You see, as I struggle not to give in to the affluence and self-indulgence which is so much a part of the US, I can be a voice reminding my American brothers and sisters that there is so much more. More to the world and the kingdom of God than we might see through our cultural filters, more need than we have ever known in most of the world, and more to learn from the Majority World than we would ever have thought.

Because of my own struggle to be more for the kingdom, I can speak these words not as an outside critic, but as one who battles to keep my focus on God's economy and what is important to Him, and resist what the world and my own flesh tells me I need.  Will you join me in this battle?

If you would like to read the blog entry that put this in focus for me, click here.

- Posted using BlogPress from my iPad

How to Keep Occupied While Visiting the US Part 3--Time with Family and Friends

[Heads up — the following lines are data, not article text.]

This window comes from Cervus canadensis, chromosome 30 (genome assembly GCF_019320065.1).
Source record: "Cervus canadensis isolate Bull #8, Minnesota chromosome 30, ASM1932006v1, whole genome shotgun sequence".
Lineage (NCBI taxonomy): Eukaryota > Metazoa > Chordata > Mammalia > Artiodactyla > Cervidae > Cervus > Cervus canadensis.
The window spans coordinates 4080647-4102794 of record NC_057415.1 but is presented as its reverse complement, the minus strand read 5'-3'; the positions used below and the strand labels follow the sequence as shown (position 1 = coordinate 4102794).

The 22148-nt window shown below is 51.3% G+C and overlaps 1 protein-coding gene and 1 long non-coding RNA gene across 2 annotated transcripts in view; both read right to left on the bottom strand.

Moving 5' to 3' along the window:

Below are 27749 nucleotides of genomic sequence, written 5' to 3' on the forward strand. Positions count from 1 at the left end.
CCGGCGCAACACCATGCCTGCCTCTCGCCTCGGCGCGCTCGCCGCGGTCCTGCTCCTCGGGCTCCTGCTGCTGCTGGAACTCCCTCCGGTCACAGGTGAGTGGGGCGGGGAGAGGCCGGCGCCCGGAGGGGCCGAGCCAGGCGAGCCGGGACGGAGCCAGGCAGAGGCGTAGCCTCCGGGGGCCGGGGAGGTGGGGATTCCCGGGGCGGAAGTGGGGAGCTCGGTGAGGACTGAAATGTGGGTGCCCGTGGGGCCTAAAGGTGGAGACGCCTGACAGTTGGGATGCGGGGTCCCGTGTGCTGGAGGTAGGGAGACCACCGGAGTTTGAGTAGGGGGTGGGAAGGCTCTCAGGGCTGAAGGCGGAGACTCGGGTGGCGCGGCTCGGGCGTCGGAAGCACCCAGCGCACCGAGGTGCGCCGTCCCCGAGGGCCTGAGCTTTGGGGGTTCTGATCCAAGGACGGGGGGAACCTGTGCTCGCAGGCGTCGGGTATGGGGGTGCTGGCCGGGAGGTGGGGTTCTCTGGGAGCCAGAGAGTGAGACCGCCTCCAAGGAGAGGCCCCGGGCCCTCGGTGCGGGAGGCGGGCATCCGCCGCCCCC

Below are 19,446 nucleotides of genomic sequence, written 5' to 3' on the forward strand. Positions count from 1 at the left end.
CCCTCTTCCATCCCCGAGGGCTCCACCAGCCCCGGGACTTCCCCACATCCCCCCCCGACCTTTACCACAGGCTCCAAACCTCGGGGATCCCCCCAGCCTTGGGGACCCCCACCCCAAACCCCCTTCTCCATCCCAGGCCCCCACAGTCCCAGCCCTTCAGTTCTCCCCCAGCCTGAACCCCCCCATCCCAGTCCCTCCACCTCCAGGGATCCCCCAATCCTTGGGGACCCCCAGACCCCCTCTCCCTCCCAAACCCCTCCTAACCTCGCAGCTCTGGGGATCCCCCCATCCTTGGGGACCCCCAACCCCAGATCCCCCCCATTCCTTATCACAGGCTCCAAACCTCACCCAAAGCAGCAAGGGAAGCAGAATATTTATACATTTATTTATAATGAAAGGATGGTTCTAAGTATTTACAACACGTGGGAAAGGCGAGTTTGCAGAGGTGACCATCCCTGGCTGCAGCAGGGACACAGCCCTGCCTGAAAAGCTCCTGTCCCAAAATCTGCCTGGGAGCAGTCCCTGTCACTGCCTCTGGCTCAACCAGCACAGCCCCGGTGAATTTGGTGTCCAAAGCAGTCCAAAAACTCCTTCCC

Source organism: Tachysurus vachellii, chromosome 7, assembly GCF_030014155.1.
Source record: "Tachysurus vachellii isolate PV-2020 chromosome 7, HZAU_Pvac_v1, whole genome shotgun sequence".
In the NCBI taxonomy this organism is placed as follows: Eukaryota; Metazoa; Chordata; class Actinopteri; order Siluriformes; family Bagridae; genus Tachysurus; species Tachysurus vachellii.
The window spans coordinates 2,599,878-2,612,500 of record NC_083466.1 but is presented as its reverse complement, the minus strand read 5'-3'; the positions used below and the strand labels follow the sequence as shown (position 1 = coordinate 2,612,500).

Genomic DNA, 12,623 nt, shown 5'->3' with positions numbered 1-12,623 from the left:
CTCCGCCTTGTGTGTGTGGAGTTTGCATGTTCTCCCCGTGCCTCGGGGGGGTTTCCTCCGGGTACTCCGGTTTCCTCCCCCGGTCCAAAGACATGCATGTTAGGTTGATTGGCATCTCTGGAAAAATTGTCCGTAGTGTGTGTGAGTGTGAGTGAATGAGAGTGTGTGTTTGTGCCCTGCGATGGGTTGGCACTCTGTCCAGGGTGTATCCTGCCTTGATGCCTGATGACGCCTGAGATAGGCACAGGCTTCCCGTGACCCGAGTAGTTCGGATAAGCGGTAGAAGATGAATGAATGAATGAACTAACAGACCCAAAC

My time in the US, though longer than usual, has gone all too quickly.  There are so many people I wanted to see, but time and energy did not allow me to see everyone I would have liked to.  If I did not get to spend time with you, please know it is not for lack of desire.  Each time I return to the States, I realize how richly I am blessed by those I care about and who care about me.  And each time I return to Guatemala, I feel badly for those I did not see.

The timing of my trips continues to be determined both my my need to renew my Guatemala visa and the birthdays of my grandsons.  This time it was Nate's turn to celebrate becoming five years old.  

He has grown up so much since I last saw him in April.  It has made me realize how much I miss living so far away.  

His brother, Zach, has grown up, too, but at eight, it seems he changes less than his younger brother in the time I am away.  I tried to spend as much time with the boys as I could.

I got to visit with some friends over lunch, dinner, coffee, etc.  It seems it was always over food, and I fear I have returned home with some "excess baggage" that I will have to work at to get rid of.  I realized, though, how much I really do miss spending time with English speaking friends.  I am grateful to those of you who made time to visit with me.